With all things in place, we’re ready to examine what Bitcoin transactions are made of. All the loose ends about scripts will be tied up, plus you’ll practice some C code to accomplish our main mission, that is writing a raw transaction by hand.
Unfortunately, transactions and scripts are sort of a chicken and egg situation. Whatever subject you start from, you’ll definitely need a basic grasp of the other one to get things going. I chose to leave transactions last because I liked a bottom-up approach to this series, but I had to take some concepts for granted –like inputs and outputs– that are going to be clear in this final part.
Transaction data structures
This is what a transaction embeds:
- Some constant values.
- An array of one or more inputs.
- An array of one or more outputs.
Before writing raw transactions, I’m going to describe the data structures defined in tx.h. Needless to say, all number fields will be serialized little-endian.
Transaction outputs are the blockchain entities actually holding bitcoin value:
value field is the transferred bitcoin amount in satoshis, and the
script_len (varint) plus
script (byte array) fields are a vardata holding the output script code. The script contains the instructions to later redeem the output value. Within a transaction, each output has an index that is its offset in the outputs array.
Any Bitcoin transaction that is not coinbase (read next section), must refer to one or more previously mined transactions, because what transactions do is moving coins from some outputs to others. Well, an outpoint is a fixed structure that expresses a pointer to an existing transaction output:
txid field is the hash256 identifier of the referred transaction (little-endian), while
index is the 0-based offset of the output in the transaction outputs array.
A transaction input is an entity able to redeem value from a previously unspent output, also known as UTXO:
outpoint field is the pointer to the UTXO we want to spend. The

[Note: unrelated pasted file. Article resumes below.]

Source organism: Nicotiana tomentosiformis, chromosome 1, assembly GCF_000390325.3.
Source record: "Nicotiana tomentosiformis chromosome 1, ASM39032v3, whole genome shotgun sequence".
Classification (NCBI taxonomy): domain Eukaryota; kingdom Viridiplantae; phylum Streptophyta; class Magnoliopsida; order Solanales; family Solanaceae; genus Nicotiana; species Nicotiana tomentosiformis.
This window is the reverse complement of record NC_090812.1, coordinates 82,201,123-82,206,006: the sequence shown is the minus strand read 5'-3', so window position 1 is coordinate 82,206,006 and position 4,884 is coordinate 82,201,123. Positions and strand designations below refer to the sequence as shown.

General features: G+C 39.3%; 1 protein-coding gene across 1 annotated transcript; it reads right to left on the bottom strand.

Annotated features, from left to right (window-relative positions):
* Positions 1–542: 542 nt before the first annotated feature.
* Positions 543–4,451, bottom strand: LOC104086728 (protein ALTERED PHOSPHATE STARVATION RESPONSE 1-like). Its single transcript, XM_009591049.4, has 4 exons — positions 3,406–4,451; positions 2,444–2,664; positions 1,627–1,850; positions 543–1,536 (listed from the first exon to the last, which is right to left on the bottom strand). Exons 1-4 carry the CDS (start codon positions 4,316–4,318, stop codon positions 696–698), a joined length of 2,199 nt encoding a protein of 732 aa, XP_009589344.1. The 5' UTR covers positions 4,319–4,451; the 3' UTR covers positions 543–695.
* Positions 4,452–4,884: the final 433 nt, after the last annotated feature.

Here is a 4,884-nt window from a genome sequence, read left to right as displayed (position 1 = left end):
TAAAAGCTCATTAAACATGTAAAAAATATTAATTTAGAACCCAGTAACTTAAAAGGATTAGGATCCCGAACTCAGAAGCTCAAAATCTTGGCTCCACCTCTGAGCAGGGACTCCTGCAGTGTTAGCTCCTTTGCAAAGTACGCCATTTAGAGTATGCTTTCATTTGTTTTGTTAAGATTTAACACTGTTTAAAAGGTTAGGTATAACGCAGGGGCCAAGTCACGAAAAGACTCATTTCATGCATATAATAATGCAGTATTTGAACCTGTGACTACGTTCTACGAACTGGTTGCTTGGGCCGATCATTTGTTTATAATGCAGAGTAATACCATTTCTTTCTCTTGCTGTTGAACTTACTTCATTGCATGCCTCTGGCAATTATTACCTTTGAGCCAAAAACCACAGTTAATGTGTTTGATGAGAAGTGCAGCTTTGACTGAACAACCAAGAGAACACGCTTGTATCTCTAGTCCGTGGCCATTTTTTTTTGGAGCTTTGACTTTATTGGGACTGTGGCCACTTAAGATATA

script_len (varint) plus
script (byte array) fields are a vardata holding the input script that, prepended to the UTXO script, is expected to succeed. The
sequence field is left for advanced operations, most of the time you’ll just set it to
Now that all subcomponents were described, here’s the layout of a blockchain transaction:
version of a transaction is established by network consensus and is currently constant
1. I won’t cover
locktime for now, just set it to zero. When serialized, the inputs and outputs arrays are prefixed with a varint announcing their count.
To make things clearer, I want to show you how to serialize a transaction in code. The
bbp_tx_serialize function is taken from tx.h:
flag parameter and assume it’s
0 to skip the last
if block. The code is pretty simple and I think it doesn’t need further explanations. If you’re in trouble, you might consider reading again the articles on blockchain serialization.
One last thing. The
bbp_tx_serialize function expects a properly allocated byte array, so you must use
bbp_tx_size to get the exact amount of bytes required to serialize the
tx transaction, for example:
Coinbase transactions (which inspired the Coinbase company name) are the only transactions without real inputs. They’re sort of genesis transactions, because they create bitcoins from nowhere and are not connected to any previous transaction. Each block in the blockchain has one and one only coinbase transaction that rewards the block miner with the famous ever-halving amount of bitcoins (currently 25 BTC).
Here’s an example coinbase transaction from Mainnet. It has a single output that sends a 25 BTC reward plus some fee to the following address:
by using a standard P2PKH output script:
OP_DUP OP_HASH160 [c8 25 a1 ec f2 a6 83 0c 44 01 62 0c 3a 16 f1 99 50 57 c2 ab] OP_EQUALVERIFY OP_CHECKSIG
The push data element is exactly the above address properly Base58Check-decoded. Likewise, the transaction has only one input. Since a coinbase transaction creates bitcoins, its input doesn’t point to any previous UTXO. Typically, coinbase input scripts are placeholders for block metadata, like the block height in the blockchain, the name of the mining software, generic binary data etc.
Next block in chain?
You learned the fundamental transaction data structures. Most transactions draw coins from previous outputs, while coinbase transactions generate coins from nowhere.
In the next article you’ll learn to build your first blockchain transaction. Please share this post if you enjoyed it and use the form below for questions and comments!